On Saturday, January 15, the Hunga Tonga-Hunga Ha‘apai undersea volcano erupted in the Polynesian island nation of Tonga, raining down ash and triggering a tsunami. New Zealand’s defence force and the United Nations have provided aerial and satellite imagery to confirm two deaths, one of which was a British national. 

This volcanic event is thought to be the largest in 30 years, with shock waves being felt as far as Peru, where two people drowned due to abnormally high waves. Surveillance flights show that the closest islands to the explosion have suffered extensive damage, with entire villages seemingly being erased by the tsunami.

Tonga is a Polynesian kingdom in the Pacific Ocean, made up of over 170 islands and slightly over 100,000 people. Most Tongans live on the main island of Tongatapu, where dozens of houses have been damaged. Smaller, outlying islands have suffered the bulk of the damage. 

The eruption cut off Tonga from the outside world. Telephone cables connecting the kingdom to other countries have been cut, so Tongans living abroad may have to wait weeks before being able to reach their friends and families.  

Meanwhile, ashfall has rendered airport runways throughout the islands unsafe, halting flights and preventing other nations from sending Tonga aid via plane. New Zealand’s prime minister, Jacinda Ardern, has sent aid supplies and drinking water to Tonga via two naval ships, alongside $1 million in humanitarian aid.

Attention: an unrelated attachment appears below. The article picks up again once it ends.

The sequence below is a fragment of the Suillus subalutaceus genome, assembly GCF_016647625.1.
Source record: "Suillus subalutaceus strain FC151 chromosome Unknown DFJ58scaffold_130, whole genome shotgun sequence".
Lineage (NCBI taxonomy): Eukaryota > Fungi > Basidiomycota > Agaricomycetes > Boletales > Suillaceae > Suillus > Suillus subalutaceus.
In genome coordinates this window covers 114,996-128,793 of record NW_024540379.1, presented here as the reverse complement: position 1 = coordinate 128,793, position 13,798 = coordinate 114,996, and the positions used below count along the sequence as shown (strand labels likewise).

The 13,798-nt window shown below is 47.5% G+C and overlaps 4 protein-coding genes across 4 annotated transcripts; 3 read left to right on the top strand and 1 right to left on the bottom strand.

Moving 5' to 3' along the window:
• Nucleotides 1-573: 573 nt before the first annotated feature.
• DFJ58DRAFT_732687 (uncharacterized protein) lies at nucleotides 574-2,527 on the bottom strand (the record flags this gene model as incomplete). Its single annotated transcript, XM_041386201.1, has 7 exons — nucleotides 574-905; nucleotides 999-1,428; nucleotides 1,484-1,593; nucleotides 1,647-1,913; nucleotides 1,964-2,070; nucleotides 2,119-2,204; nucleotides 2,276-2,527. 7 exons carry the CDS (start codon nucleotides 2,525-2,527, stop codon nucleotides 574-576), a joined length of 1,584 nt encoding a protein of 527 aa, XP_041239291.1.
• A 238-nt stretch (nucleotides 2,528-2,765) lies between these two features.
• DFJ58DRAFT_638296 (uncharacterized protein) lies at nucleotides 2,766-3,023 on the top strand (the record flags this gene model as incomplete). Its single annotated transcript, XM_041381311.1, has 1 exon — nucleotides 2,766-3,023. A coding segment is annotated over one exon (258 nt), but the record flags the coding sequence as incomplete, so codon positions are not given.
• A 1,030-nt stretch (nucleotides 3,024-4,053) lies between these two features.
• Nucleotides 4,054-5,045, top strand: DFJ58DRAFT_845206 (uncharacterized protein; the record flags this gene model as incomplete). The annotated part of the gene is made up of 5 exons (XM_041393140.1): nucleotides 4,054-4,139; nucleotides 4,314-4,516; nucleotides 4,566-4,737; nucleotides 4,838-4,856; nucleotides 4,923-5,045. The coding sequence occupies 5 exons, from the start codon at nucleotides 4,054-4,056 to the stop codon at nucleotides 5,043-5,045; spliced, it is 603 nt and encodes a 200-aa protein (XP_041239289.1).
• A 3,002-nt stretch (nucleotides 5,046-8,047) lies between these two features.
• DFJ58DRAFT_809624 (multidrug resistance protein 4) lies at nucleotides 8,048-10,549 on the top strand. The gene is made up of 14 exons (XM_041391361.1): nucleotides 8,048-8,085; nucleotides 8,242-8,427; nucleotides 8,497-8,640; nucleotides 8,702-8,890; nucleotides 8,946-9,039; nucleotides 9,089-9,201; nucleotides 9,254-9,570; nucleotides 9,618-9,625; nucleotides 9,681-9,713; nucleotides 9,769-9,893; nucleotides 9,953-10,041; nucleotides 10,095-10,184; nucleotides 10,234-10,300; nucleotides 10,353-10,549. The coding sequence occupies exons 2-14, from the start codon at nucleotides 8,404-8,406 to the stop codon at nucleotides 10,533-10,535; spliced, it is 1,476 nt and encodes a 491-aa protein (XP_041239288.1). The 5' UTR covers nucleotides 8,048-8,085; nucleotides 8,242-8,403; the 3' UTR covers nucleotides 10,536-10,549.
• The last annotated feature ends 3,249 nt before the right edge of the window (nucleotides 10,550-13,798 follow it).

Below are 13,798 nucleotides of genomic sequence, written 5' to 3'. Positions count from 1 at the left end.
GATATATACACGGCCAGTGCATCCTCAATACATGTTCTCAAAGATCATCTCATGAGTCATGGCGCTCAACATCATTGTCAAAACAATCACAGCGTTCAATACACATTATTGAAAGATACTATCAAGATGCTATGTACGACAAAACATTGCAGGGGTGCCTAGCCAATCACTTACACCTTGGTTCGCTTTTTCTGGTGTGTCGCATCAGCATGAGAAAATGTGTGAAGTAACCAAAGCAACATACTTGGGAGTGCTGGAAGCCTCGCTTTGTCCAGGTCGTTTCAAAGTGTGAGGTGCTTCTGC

More aid is set to arrive once the runways are cleared, yet Tongans are wary of a potential Covid outbreak in their country. The islands have remained closed to outsiders since 2020 to avoid the virus, and Tongan nationals have expressed concern about the potential risk of a Covid brought on by aid workers. 

In a news conference on January 16, Ardern addressed these concerns, stating “All of our New Zealand defense staff are fully vaccinated, and the reason for that is to make sure that they are able to deploy safely at a moment’s notice. We will be working with officials on the ground in Tonga to make sure that we meet any expectations and protocols that they have established.” 

With ash shrouding the skies and a rupture in communication lines, the confirmed death count in Tonga may keep rising. 

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